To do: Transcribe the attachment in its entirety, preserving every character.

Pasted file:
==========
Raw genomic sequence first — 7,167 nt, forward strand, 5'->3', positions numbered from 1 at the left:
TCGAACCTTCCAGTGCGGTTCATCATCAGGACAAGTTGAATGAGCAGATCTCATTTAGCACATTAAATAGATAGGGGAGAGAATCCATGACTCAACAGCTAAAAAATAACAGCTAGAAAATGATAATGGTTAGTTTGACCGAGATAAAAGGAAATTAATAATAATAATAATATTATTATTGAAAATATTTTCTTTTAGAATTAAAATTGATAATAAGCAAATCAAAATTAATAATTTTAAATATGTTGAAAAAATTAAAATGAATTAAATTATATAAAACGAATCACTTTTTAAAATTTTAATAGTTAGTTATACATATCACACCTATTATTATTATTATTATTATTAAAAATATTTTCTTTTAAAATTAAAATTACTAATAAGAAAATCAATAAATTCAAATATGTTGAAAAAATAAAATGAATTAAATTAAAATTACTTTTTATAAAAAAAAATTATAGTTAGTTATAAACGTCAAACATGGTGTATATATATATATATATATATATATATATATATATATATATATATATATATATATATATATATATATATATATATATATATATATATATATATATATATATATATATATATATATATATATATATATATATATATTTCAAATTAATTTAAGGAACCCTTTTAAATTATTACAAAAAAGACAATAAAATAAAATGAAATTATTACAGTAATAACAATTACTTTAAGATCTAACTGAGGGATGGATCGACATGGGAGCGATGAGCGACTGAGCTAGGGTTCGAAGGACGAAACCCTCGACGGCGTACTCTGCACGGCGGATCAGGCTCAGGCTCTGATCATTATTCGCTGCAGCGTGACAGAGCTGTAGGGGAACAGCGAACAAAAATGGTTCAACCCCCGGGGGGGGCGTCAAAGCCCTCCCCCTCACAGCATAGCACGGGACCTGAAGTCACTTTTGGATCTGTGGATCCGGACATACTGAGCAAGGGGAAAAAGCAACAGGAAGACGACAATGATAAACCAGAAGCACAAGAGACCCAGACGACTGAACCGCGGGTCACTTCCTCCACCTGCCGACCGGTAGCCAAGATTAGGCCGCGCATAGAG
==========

Raw genomic sequence first — 7,167 nt, forward strand, 5'->3', positions numbered from 1 at the left:
TCGAACCTTCCAGTGCGGTTCATCATCAGGACAAGTTGAATGAGCAGATCTCATTTAGCACATTAAATAGATAGGGGAGAGAATCCATGACTCAACAGCTAAAAAATAACAGCTAGAAAATGATAATGGTTAGTTTGACCGAGATAAAAGGAAATTAATAATAATAATAATATTATTATTGAAAATATTTTCTTTTAGAATTAAAATTGATAATAAGCAAATCAAAATTAATAATTTTAAATATGTTGAAAAAATTAAAATGAATTAAATTATATAAAACGAATCACTTTTTAAAATTTTAATAGTTAGTTATACATATCACACCTATTATTATTATTATTATTATTAAAAATATTTTCTTTTAAAATTAAAATTACTAATAAGAAAATCAATAAATTCAAATATGTTGAAAAAATAAAATGAATTAAATTAAAATTACTTTTTATAAAAAAAAATTATAGTTAGTTATAAACGTCAAACATGGTGTATATATATATATATATATATATATATATATATATATATATATATATATATATATATATATATATATATATATATATATATATATATATATATATATATATATATATATATATATATATATATATATATATATATTTCAAATTAATTTAAGGAACCCTTTTAAATTATTACAAAAAAGACAATAAAATAAAATGAAATTATTACAGTAATAACAATTACTTTAAGATCTAACTGAGGGATGGATCGACATGGGAGCGATGAGCGACTGAGCTAGGGTTCGAAGGACGAAACCCTCGACGGCGTACTCTGCACGGCGGATCAGGCTCAGGCTCTGATCATTATTCGCTGCAGCGTGACAGAGCTGTAGGGGAACAGCGAACAAAAATGGTTCAACCCCCGGGGGGGGCGTCAAAGCCCTCCCCCTCACAGCATAGCACGGGACCTGAAGTCACTTTTGGATCTGTGGATCCGGACATACTGAGCAAGGGGAAAAAGCAACAGGAAGACGACAATGATAAACCAGAAGCACAAGAGACCCAGACGACTGAACCGCGGGTCACTTCCTCCACCTGCCGACCGGTAGCCAAGATTAGGCCGCGCATAGAG